Thursday, November 26, 2009

DST Feature: Preserving Memories: One story at a time

Editor's Note: The following article was previously published in the October 2009 issue of DST Insider, a publication of

It started out as a simple lunchtime conversation. I was with friends, celebrating a parent’s birthday. To help spur on the conversation I started asking questions about memories surrounding the guest of honor.

After a few jokes, the stories began to swirl around the table and I was allowed the privilege of learning more of their family history—stories that are told and re-told during a variety of gatherings.

I’ve always said that everyone has a story, you just have to find a way to record it.

It’s probably why I love history, and why I found myself bypassing the novels and other works of fiction, and instead picking up nonfiction books, ranging from a memoir of growing up under Hitler’s rule to stories from the “dirty” thirties, the dust bowl.

For the last few weeks, I’ve been absorbing the stories found within these books. It’s reminded me how important it is to preserve our family stories.

Think of it this way. As scrapbookers we talk about archiving our photographs and layouts, but first and foremost, we must remember to preserve our stories. Our stories make a powerful impact.

In “The Worst Hard Times” by Timothy Egan, Egan uses interviews and family stories to bring to life the dust bowl that covered the American High Plains during the 1930s.

The book jacket sums up the story in a few words: “This is the story of those who stayed and survived – those who, now in their eighties and nineties, will soon carry their memories to the grave - and it is an extraordinary story of endurance and heroism.”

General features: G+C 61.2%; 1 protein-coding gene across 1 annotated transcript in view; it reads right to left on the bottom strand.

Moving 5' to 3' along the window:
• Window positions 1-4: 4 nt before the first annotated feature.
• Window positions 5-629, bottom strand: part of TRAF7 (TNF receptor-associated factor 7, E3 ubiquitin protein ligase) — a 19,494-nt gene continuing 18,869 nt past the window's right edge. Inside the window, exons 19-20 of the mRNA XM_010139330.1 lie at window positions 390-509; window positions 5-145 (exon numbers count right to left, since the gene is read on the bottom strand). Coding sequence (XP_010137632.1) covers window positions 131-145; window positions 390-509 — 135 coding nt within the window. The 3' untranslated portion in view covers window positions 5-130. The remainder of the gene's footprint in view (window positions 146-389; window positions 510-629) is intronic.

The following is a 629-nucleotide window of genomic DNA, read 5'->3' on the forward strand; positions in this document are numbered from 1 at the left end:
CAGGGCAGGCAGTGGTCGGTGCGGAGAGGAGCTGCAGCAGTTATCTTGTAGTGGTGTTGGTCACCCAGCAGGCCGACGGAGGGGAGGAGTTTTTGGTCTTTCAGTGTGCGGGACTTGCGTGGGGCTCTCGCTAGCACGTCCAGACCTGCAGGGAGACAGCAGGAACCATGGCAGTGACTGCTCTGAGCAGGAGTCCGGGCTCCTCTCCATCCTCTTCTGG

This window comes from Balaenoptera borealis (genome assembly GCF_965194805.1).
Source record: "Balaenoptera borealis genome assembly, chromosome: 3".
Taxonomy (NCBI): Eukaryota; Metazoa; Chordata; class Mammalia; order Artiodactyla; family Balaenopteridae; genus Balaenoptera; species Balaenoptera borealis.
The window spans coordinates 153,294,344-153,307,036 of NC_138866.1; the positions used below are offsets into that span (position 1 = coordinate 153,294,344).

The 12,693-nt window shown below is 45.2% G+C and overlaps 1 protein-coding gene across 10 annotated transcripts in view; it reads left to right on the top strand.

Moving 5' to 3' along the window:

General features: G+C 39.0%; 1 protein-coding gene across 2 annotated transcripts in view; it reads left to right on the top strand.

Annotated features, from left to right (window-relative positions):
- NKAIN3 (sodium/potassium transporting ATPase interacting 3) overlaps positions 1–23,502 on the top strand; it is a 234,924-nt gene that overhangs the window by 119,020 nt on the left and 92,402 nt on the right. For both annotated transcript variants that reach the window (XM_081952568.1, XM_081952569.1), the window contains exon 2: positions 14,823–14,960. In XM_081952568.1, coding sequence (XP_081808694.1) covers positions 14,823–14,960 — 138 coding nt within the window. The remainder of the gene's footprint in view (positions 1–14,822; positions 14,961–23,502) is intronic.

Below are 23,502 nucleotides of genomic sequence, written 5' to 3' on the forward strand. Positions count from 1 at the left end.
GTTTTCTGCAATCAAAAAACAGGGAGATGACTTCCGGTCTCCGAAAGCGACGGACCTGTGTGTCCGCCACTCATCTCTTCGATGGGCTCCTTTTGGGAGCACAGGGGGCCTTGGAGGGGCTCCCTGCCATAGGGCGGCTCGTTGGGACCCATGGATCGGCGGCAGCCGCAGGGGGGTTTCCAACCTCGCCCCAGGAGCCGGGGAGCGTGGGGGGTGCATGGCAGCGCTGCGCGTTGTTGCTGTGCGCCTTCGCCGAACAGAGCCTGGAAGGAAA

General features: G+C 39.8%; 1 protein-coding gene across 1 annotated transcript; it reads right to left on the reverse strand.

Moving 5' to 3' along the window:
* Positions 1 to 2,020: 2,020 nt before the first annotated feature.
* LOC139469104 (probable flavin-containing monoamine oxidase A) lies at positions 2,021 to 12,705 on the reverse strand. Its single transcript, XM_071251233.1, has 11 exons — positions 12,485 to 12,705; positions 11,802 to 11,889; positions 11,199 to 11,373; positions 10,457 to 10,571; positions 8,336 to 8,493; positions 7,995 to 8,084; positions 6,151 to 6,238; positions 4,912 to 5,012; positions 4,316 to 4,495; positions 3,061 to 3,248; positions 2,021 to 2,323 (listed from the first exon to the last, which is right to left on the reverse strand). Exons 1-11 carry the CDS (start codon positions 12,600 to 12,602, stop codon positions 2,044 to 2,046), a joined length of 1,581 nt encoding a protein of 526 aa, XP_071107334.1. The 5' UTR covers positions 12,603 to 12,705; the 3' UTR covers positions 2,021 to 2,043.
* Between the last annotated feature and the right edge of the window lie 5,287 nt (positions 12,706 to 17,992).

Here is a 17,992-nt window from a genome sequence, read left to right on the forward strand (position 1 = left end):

To the grave. Wow. Think about all of the first-hand accounts of this period in history which will be lost, forever, in just a few short years.

Since starting this book, I’ve wondered what life was like for my dad’s parents. They were farmers living around Dodge City, Kansas at the time of the dust bowl. I can’t even begin to imagine what this time period
was like for them. In fact, I know very little of my grandparents’ life during much of their lives.

Egan’s book gives me a glimpse of what they might have faced during the depression and dust bowl. But, unfortunately, like many families, I can’t find out.

My grandparents carried their stories to the grave. It’s a piece of family history I’ll never have a chance to capture.

As scrapbookers we create a variety of layouts. I think the layouts that will have lasting impact are the ones
that truly capture the stories that define who we are, as individuals and families.

Unless we take time, even in the midst of life’s hustle and bustle, to find a way document our stories, they will
disappear, like dust in the wind.

Make it a goal this month to capture a few stories on paper. Take time to talk with a family member or two, and write down those conversations.

Maybe you won’t create a scrapbook page immediately. That’s OK. “Archive” your raw journaling. Get your thoughts down on paper or in typed form. You can always create a heritage layout or two later.

The important thing is to get your stories down, into a way you can save them for future generations.

In my short life (yes, to many, it’s short), I’ve lived through the bicentennial of America (no, I don’t remember much), the assassination attempt on President Reagan, two space shuttle explosions, and of course, Sept. 11; and those are just the “big” events.

Reading Egan’s book has made me want to jot down a few memories these and other incidents in my life. Words are powerful. What words define who you are? What is your story?

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